Plaintiff, whose original Title VII claim is now barred by the 90-day statute of limitations established in 42 U.S.C. § 2000e–5(f)(1), has simply recast that claim as one for wrongful discharge in violation of public policy under Ludwick v. This Minute of Carolina, Inc., 337 S.E.2d 213 (1985). However, as a matter of law, his Ludwick claim is barred because remedies exist under both Title VII and 42 USC § 1981. Sellers v. South Carolina Autism Soc., Inc., 861 F.Supp.2d 692, 699 (D.S.C. 2012) (dismissing Ludwick claim with prejudice because claims of race discrimination “may be advanced under at least two federal statutes (Title VII and Section 1981)” (parentheses in original)). Thus Plaintiff’s wrongful discharge claim is in fact a federal discrimination action and removal is proper.

(Id. at 2.)

In response to the allegations in the Complaint, Defendant filed a Rule 12(c) motion on March 14, 2014, asserting primarily that this action is barred by the statute of limitations. (ECF No. 9.) Plaintiff filed opposition to Defendant’s Rule 12(c) motion on May 4, 2014, to which Defendant filed a Reply in support of Motion for Judgment on the Pleadings on May 6, 2014. (ECF Nos. 19, 21.)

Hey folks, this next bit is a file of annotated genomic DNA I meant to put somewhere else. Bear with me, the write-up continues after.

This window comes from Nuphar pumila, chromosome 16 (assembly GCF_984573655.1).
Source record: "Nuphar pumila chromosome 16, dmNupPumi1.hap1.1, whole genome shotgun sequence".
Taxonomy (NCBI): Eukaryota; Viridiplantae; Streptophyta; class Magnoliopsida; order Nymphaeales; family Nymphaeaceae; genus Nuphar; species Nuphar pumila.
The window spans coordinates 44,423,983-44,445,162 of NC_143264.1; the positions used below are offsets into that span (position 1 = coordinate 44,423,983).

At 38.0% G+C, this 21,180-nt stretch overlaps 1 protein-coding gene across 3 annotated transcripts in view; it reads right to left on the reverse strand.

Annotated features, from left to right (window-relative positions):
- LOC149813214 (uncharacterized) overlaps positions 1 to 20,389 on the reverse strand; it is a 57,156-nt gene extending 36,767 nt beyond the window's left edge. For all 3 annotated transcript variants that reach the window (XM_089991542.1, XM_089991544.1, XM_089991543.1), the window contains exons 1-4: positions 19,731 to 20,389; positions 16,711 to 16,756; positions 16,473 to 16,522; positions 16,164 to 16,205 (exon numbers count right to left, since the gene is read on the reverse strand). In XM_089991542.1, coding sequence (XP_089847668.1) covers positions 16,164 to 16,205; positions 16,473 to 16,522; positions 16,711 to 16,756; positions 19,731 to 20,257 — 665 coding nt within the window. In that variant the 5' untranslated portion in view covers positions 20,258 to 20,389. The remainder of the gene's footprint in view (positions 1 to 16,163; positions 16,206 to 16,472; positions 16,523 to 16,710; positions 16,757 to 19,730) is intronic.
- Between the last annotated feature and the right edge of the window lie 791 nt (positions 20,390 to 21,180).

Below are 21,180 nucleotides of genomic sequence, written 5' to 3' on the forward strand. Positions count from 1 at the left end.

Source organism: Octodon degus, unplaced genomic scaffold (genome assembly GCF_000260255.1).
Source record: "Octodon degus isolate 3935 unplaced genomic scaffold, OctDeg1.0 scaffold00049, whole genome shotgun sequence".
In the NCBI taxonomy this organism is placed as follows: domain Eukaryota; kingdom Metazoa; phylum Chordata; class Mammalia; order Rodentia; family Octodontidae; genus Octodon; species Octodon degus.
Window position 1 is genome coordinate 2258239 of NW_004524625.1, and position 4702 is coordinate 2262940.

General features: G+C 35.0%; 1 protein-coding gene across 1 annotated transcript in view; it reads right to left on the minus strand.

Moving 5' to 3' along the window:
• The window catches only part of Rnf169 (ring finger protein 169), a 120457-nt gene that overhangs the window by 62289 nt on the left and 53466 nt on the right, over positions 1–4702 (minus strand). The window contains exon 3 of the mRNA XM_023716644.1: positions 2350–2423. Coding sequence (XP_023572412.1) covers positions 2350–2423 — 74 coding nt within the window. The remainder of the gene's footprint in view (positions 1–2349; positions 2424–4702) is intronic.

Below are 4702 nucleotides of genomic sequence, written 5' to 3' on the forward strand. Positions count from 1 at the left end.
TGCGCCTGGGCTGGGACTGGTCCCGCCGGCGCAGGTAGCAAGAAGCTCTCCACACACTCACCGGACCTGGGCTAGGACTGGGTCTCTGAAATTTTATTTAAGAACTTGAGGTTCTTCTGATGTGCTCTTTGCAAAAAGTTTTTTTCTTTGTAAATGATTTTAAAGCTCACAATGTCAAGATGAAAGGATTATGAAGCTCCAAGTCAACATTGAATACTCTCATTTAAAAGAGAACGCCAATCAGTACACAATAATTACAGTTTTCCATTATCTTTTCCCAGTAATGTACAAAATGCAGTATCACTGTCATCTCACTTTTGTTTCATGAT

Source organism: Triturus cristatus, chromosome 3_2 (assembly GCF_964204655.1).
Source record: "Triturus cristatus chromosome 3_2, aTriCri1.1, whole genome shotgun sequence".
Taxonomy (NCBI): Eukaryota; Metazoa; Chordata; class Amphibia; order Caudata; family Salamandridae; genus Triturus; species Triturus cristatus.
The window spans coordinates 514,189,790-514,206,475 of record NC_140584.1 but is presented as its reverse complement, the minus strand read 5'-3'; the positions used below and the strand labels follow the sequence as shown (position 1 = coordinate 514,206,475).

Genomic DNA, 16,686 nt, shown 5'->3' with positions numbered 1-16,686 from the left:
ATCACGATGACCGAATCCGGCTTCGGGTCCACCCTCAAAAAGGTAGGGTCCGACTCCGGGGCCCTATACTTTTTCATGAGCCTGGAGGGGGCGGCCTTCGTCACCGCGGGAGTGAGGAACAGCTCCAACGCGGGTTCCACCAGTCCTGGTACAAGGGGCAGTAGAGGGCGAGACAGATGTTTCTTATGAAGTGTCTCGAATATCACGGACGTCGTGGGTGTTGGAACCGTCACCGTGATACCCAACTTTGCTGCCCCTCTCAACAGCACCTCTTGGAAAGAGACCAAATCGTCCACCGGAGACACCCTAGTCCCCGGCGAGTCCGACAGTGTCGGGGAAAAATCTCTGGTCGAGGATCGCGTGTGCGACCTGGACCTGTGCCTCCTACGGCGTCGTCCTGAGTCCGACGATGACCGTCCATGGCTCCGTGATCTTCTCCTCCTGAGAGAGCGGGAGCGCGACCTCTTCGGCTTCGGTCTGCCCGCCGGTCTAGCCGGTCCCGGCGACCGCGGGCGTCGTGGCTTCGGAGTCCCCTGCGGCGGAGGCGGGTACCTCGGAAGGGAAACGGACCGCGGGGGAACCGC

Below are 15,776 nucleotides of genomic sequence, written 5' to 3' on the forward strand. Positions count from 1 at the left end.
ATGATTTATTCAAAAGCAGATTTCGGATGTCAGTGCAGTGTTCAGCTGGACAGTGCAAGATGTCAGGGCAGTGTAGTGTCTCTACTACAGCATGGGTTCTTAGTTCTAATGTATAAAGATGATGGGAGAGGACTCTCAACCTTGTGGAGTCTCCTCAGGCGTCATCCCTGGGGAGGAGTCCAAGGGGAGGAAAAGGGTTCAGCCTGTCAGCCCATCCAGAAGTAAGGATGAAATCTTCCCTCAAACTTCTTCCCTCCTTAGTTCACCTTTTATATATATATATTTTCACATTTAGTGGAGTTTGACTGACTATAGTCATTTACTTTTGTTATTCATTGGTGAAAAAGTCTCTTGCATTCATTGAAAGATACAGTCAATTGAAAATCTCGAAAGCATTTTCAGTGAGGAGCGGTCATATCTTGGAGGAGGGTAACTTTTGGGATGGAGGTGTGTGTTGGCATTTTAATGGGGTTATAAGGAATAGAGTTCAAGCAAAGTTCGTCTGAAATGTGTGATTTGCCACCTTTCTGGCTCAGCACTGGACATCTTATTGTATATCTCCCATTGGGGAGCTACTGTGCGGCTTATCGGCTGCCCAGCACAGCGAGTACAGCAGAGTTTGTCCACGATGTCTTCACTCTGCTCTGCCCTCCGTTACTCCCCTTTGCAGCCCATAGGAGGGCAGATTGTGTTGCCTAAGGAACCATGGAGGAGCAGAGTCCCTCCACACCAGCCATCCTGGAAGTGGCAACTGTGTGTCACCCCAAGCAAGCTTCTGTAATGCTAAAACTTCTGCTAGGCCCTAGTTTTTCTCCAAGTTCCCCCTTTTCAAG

II. LEGAL STANDARD

A. The Magistrate Judge’s Report and Recommendation The Magistrate Judge makes only a recommendation to this court. The recommendation has no presumptive weight. The responsibility to make a final determination remains with this court. See Mathews v. Weber, 423 U.S. 261, 270-71 (1976). The court reviews de novo only those portions of a magistrate judge’s report and recommendation to which specific objections are filed, and reviews those portions which are not objected to - including those portions to which only “general and conclusory” objections have been made - for clear error. Diamond v. Colonial Life & Acc. Ins. Co., 416 F.3d 310, 315 (4th Cir. 2005); Camby v. Davis, 718 F.2d 198, 200 (4th Cir. 1983); Orpiano v. Johnson, 687 F.2d 44, 47 (4th Cir. 1982). The court may accept, reject, or modify, in whole or in part, the recommendation of the magistrate judge or recommit the matter with instructions. See 28 U.S.C. § 636(b)(1).

B. Motions for Judgment on the Pleadings